First and foremost, single-use products, regardless of the material used, tend to consume more energy and produce more emissions than recycled or reused alternatives. Once used, most compostable packaging can only currently be broken down effectively in industrial composting facilities, ideally in-vessel composting, an energy intensive process that requires heat and oxygen inputs over several weeks. Although data is patchy, some life cycle assessments (LCAs) found compostable materials can have higher environmental impacts than non-compostable alternatives. While LCAs don’t take into account the long-term impacts of a system that only uses non-compostable packaging nor the potential for more efficient energy use as compostables reach scale, they do highlight the challenges in simply swapping conventional packaging for compostable alternatives.
Then there are the problems of collection, sorting, and processing.
Specialist industrial composting facilities are not currently widespread. For example, although the UK has invested heavily in anaerobic digestion facilities to process food waste, industrial composting infrastructure is not yet sufficient to process compostable packaging at scale. In the US, there are fewer than 100 plants capable of processing certified packaging. Transporting materials to the right plant increases their carbon footprint.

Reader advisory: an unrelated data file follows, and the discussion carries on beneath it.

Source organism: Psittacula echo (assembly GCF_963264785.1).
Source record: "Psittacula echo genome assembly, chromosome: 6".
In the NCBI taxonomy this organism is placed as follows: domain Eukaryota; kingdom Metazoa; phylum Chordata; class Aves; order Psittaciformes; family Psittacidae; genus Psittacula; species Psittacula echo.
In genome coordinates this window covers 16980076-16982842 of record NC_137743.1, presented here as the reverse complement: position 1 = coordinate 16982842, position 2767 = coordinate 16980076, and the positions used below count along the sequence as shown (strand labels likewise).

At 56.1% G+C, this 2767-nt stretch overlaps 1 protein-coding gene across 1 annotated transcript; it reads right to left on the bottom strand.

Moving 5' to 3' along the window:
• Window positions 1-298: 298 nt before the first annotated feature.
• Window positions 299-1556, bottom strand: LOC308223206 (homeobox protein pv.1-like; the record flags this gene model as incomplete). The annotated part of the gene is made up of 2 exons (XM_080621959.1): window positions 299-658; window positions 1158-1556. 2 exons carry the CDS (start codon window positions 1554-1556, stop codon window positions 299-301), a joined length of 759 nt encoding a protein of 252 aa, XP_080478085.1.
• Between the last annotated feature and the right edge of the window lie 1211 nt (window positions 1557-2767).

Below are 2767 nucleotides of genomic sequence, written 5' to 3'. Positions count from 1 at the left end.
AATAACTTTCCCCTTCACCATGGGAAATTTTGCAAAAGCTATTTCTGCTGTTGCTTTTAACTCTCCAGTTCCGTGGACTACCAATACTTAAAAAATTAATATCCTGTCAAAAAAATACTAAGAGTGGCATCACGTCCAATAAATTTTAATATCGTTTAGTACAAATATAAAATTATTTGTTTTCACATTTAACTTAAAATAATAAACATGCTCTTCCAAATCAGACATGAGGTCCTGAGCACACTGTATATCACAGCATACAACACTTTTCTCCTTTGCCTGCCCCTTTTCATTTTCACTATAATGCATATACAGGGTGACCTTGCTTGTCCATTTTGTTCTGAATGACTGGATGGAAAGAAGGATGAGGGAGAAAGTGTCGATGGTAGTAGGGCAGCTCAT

Poor waste sorting systems mean that compostables often well-meaningly find their way into the wrong streams, contaminating full batches of recycling and condemning them to landfill. That’s if products are effectively collected and sorted in the first place. The vast majority are not. In the UK, only 1 in 400 takeaway coffee cups, compostable or otherwise, currently make it an appropriate processing facility. The rest are binned or leaked into the environment. Once in landfill, compostable packaging can take years to biodegrade, and can release the same harmful methane emissions as food waste in the process, while products that end up in the natural environment may not biodegrade at all.
In a circular economy, the more intact a material can stay while being circulated the better, as it preserves not only the material, but also the embedded labour and energy. As a rule of thumb, retaining the shape of the packaging (e.g. through reuse) is more desirable than grinding up the packaging (e.g. through mechanical recycling) which, in turn, is more desirable than breaking the packaging down into basic chemical components.
Composting is the biological equivalent of recycling. In the face of our current environmental challenges, recycling won’t be enough to overcome the sheer amount of waste we produce. “In a properly built circular economy, one should rather focus on avoiding the recycling stage at all costs,” states the World Economic Forum. “It may sound straightforward, but preventing waste from being created in the first place is the only realistic strategy.”
Greenpeace USA cautioned against solutions which simply substitute single-use items for other disposables in a report published in 2019: “There is no way the planet can sustain additional demand from companies attempting to substitute their single-use plastic packaging; companies must commit to overall reduction of packaging and shift to alternative delivery systems like reuse and refill.”